Some Georgia voters reported waiting up to three hours to vote as long lines and malfunctioning machines marred the first hours of voting in some precincts Tuesday.
Georgia is a state with a hotly contested gubernatorial election.
At a polling place in Snellville, Georgia, more than 100 people took turns sitting in children's chairs and on the floor as they waited in line for hours. Voting machines at the Gwinnett County precinct did not work, so poll workers offered provisional paper ballots while trying to get a replacement machine.
One voter, Ontaria Woods, said about two dozen people who had come to vote left because of the lines.
"We've been trying to tell them to wait, but people have children," Woods said. "People are getting hungry. People are tired."
Woods said she and others turned down the paper ballots because they "don't trust it."
Joe Sorenson, a spokesman for the county's supervisor of elections, said some precincts "have had issues with express polls," devices election workers use to check in voters and create access cards for voting machines.
Across the United States, even before Tuesday's vote, there were a wide variety of concerns with voting and registration systems around the country — from machines that changed voter selections to registration forms tossed out because of clerical errors.
Election officials and voting rights groups have feared that voter confidence in the results could be undermined if such problems become more widespread Tuesday, as millions of Americans decide pivotal races for Congress and governor.
Georgia's governor's race is one of the most closely watched contests, pitting Democrat Stacey Abrams, who is seeking to be the first black woman in U.S. history to be elected governor against Brian Kemp, the veteran secretary of state who has come under fire from Democrats for overseeing an election in which he is on the ballot.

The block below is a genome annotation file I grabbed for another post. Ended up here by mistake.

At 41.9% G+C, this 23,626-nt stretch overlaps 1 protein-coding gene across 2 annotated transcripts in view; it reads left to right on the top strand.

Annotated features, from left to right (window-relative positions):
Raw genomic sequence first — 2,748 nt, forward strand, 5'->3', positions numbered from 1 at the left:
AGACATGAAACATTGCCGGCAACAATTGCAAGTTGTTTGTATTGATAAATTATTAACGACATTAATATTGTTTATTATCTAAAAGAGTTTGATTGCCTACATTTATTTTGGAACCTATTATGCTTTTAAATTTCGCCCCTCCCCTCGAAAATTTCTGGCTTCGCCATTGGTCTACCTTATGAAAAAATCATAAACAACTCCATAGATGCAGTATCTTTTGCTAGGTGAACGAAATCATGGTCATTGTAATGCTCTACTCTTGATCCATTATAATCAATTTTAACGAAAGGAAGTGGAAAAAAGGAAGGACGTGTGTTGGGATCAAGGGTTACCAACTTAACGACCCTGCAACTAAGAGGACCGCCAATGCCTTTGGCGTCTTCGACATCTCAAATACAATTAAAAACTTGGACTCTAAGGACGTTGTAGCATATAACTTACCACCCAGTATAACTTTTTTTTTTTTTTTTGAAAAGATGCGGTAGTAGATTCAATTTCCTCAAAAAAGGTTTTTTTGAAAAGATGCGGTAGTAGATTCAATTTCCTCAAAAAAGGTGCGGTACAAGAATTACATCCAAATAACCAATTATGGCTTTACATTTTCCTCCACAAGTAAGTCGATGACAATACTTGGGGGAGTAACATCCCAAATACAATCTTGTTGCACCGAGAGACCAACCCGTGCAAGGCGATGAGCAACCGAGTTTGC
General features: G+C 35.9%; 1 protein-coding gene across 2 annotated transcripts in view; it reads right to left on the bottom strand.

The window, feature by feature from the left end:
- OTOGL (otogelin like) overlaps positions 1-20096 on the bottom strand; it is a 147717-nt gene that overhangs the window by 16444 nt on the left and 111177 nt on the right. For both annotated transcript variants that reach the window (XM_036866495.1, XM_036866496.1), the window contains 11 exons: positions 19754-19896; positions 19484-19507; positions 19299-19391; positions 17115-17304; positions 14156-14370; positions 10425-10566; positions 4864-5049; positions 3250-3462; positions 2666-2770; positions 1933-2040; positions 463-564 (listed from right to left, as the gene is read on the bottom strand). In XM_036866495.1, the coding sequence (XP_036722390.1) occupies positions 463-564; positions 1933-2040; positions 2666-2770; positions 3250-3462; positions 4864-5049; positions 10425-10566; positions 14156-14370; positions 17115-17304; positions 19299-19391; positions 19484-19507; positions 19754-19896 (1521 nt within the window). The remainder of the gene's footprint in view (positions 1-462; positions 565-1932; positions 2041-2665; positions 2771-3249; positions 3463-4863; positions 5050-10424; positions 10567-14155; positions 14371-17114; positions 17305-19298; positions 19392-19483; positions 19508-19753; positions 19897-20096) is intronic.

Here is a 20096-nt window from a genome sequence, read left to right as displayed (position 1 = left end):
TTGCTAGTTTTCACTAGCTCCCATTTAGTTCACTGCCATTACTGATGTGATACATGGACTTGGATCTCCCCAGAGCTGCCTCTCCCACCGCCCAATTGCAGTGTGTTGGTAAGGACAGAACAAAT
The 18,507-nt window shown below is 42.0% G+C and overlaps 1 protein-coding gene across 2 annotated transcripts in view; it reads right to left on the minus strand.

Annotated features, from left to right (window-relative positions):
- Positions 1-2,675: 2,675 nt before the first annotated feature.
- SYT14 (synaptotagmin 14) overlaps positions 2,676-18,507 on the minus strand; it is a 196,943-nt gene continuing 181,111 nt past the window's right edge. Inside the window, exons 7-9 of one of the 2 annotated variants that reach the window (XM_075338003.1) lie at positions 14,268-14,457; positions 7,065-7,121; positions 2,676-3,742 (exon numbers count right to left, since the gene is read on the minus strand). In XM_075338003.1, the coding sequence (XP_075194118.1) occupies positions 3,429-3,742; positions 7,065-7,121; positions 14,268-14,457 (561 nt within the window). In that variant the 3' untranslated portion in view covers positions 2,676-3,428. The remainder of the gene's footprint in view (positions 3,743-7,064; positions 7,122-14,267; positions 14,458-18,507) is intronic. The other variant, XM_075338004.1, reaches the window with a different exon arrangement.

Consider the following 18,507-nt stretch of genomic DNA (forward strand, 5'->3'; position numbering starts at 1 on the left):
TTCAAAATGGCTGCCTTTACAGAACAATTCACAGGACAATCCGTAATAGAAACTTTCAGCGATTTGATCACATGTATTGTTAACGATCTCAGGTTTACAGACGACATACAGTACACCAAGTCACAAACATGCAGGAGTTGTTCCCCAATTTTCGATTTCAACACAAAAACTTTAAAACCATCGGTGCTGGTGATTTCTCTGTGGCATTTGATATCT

Reports of security vulnerabilities within the state's online voter registration portal prompted a flurry of accusations from Kemp's office, which claimed without providing evidence that Democrats had tried to hack into the system. Democrats dismissed that as an effort to distract voters from a problem in a system Kemp oversees.
In a voting precinct at a senior living complex in Atlanta, voters waited in the rain in long lines that stretched around the building. Confused workers turned voters away from the parking lot.
Hannah Ackermann said election officials at the polling site in Fulton County offered various explanations for the delay, including blaming workers who didn't show up and overloaded machines.
County elections director Ricard Barron said had heard about long lines, but no other issues. He said some of the long lines are "because the ballot is really long."
Reports of broken ballot scanners surfaced at polling places across New York City. Turnout was so heavy at one packed precinct on Manhattan's Upper West Side that the line to scan ballots stretched around a junior high school gym on Tuesday morning. Poll workers there told voters that two of the roughly half-dozen scanners were malfunctioning and repairs were underway.